Corporations are formed to protect its owners from personal liability in the event the company fails or, worse yet, gets sued. Specifically, “[t]he law permits the incorporation of businesses for the very purpose of isolating liabilities among separate entities.” To the extent a corporation is sued, but lacks assets or sufficient insurance, the possibility exists that a Plaintiff may allege a corporation to actually be the “alter ego” of its owner.
Generally, What is an “Alter Ego” Cause of Action?
The “alter ego” doctrine allows a party to pierce the corporate veil and pursue shareholders of a corporation based upon the manner in which the corporation has been managed. It is, however, “the plaintiff’s burden to overcome the presumption of separate existence of the corporate entity.” To establish an alter ego theory of liability, a party must identify a sufficient “unity of interest” between the corporation and the individual such that the separate personalities of the individual and corporation no longer exist. Factors that tend to demonstrate possible alter ego liability include inadequate capitalization of the corporation, the commingling of corporate and personal funds or the failure to observe corporate formalities. The doctrine is designed to prevent fraud and injustice in only certain situations where “bad faith” conduct requires a disregard of the corporate entity. In this regard, the party must further establish injustice will occur if the corporate veil is not pierced.
In performing discovery on this issue, can a Plaintiff demand access to any and all financial records of both the corporation and the individual based upon the mere allegation that an “alter ego” situation exists? Simply put, no. Due to the right to privacy on behalf of both the individual and the corporation, any requests for financial records must be extremely specific and limited to the transaction at issue in the litigation.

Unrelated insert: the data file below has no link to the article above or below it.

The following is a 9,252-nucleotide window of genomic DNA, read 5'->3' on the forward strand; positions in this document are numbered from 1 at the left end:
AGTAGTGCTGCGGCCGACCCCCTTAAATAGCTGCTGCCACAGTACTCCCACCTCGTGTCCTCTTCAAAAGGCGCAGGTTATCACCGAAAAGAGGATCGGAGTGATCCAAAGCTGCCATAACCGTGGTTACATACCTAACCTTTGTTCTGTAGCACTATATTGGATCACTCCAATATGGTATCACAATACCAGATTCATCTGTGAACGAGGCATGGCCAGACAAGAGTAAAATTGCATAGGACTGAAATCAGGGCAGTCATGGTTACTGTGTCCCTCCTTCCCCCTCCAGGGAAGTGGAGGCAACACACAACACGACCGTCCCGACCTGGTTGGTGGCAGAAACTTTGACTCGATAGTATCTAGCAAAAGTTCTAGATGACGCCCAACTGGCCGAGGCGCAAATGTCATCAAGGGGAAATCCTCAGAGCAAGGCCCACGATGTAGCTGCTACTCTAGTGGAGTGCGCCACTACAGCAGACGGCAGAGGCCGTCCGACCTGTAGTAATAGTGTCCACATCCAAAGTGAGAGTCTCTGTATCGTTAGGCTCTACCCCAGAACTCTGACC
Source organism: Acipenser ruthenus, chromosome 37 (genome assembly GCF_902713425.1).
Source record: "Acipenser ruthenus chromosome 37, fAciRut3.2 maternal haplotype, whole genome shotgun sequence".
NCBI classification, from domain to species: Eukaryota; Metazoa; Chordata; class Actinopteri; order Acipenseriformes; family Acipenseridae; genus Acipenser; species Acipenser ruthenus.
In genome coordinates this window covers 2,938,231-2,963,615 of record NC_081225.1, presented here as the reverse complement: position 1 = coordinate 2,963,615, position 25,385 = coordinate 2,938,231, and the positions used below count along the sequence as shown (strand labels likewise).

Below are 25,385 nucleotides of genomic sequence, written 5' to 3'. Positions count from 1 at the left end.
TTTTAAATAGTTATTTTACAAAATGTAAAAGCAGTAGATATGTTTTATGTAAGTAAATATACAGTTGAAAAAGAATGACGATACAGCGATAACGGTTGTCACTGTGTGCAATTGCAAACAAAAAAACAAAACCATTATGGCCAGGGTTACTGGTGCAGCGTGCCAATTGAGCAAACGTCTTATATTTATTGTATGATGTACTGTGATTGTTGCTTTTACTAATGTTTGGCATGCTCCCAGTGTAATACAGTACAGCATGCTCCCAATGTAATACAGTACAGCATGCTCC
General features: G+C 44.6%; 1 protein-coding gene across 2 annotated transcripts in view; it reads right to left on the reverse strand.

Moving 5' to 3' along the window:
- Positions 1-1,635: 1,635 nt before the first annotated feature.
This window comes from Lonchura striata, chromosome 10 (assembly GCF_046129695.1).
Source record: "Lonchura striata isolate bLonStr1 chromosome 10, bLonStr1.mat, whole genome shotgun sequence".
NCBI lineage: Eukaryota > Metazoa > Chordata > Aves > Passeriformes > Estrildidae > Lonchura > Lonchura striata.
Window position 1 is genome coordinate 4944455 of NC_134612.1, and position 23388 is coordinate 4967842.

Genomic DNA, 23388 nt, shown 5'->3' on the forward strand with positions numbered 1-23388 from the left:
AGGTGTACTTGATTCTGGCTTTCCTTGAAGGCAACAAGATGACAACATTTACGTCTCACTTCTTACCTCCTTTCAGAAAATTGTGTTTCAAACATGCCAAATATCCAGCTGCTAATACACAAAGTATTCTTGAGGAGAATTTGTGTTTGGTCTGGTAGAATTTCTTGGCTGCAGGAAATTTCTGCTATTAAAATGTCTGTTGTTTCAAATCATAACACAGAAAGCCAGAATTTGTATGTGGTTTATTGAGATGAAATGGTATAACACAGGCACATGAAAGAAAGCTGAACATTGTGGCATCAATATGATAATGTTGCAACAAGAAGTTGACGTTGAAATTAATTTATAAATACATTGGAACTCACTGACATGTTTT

“Fishing Expeditions” by Parties Seeking to Pierce the Corporate Veil are Simply Not Allowed
“Under the discovery statutes, information is discoverable if it is unprivileged and is either relevant to the subject matter of the action or reasonably calculated to reveal admissible evidence.” When seeking confidential information, however, the party seeking the discovery must show a particularized need; the Court must be convinced the information is essential to determining the truth of the matters in dispute. Specifically, with respect to financial records, “[p]ersonal financial information comes within the zone of privacy protected by Article I, section 1 of the California Constitution.” Likewise, corporations also have a general right of privacy.
While these rights to privacy are not absolute, overcoming them requires more than the typical “reasonably calculated to reveal admissible evidence” standard.
When the court balances the need for the protection of privileged information against the need of the case, the party asserting the privilege has the initial burden of establishing a privilege exists. The burden then shifts to the party seeking the information to justify the need for the information despite the existence of the privilege. Should a court find disclosure of financial information is necessary, the request for such a disclosure must be precise and narrowly drawn to insure maximum protection of the privacy right.
Note that application of the alter ego doctrine is limited to the particular case and the particular purpose before the court. The ultimate question posed by an alter ego cause of action is whether it is inequitable to allow the corporate formalities to remain for purposes of the litigation. As explained by the Court, “[t]he issue is not so much whether, for all purposes the corporation is the ‘alter ego’ of its stockholders or officers, nor whether the very purposes of the organization of the corporation was to defraud the individual who is now in court complaining, as it is an issue of whether in the particular case presented and for the purposes of such case justice and equity can best be accomplished and fraud and unfairness defeated by a disregard of the distinct entity of the corporate form.” Because it is a question of equity between the parties based upon a specific transaction, determination of whether the alter ego doctrine is applicable must be limited to the transaction, thereby substantially narrowing the scope of permissible discovery.
ABOUT THE AUTHOR: Elizabeth Terrill is an associate at Tyson & Mendes. Elizabeth specializes in the areas of construction defect and construction injury claims. Contact Elizabeth at 858.263.4113 or firstname.lastname@example.org.
Download Article Here: Alter Ego Cause of Action: The Discovery Equivalent of an “Open Season”?